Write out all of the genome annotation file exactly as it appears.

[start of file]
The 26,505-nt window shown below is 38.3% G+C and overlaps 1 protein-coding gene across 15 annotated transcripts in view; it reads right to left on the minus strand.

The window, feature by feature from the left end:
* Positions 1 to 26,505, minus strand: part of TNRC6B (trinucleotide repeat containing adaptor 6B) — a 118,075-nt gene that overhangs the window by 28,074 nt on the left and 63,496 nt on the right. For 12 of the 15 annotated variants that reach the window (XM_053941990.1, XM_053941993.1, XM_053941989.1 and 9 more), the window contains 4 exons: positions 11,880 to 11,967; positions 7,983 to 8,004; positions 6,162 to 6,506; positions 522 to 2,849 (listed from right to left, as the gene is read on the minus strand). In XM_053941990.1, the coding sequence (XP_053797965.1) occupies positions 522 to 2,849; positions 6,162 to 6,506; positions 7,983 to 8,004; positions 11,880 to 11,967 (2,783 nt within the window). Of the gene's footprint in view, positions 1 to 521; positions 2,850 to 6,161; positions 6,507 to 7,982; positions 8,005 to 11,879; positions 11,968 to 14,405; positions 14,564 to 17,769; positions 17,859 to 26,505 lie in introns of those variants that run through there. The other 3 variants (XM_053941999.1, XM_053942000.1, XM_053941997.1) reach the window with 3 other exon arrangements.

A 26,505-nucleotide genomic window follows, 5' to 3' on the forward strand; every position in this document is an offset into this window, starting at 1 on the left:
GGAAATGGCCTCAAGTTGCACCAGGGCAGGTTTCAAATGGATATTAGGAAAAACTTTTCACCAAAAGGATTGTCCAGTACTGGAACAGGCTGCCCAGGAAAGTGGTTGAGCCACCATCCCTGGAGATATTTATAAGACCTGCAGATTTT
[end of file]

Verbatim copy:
The 26,505-nt window shown below is 38.3% G+C and overlaps 1 protein-coding gene across 15 annotated transcripts in view; it reads right to left on the minus strand.

The window, feature by feature from the left end:
* Positions 1 to 26,505, minus strand: part of TNRC6B (trinucleotide repeat containing adaptor 6B) — a 118,075-nt gene that overhangs the window by 28,074 nt on the left and 63,496 nt on the right. For 12 of the 15 annotated variants that reach the window (XM_053941990.1, XM_053941993.1, XM_053941989.1 and 9 more), the window contains 4 exons: positions 11,880 to 11,967; positions 7,983 to 8,004; positions 6,162 to 6,506; positions 522 to 2,849 (listed from right to left, as the gene is read on the minus strand). In XM_053941990.1, the coding sequence (XP_053797965.1) occupies positions 522 to 2,849; positions 6,162 to 6,506; positions 7,983 to 8,004; positions 11,880 to 11,967 (2,783 nt within the window). Of the gene's footprint in view, positions 1 to 521; positions 2,850 to 6,161; positions 6,507 to 7,982; positions 8,005 to 11,879; positions 11,968 to 14,405; positions 14,564 to 17,769; positions 17,859 to 26,505 lie in introns of those variants that run through there. The other 3 variants (XM_053941999.1, XM_053942000.1, XM_053941997.1) reach the window with 3 other exon arrangements.

A 26,505-nucleotide genomic window follows, 5' to 3' on the forward strand; every position in this document is an offset into this window, starting at 1 on the left:
GGAAATGGCCTCAAGTTGCACCAGGGCAGGTTTCAAATGGATATTAGGAAAAACTTTTCACCAAAAGGATTGTCCAGTACTGGAACAGGCTGCCCAGGAAAGTGGTTGAGCCACCATCCCTGGAGATATTTATAAGACCTGCAGATTTT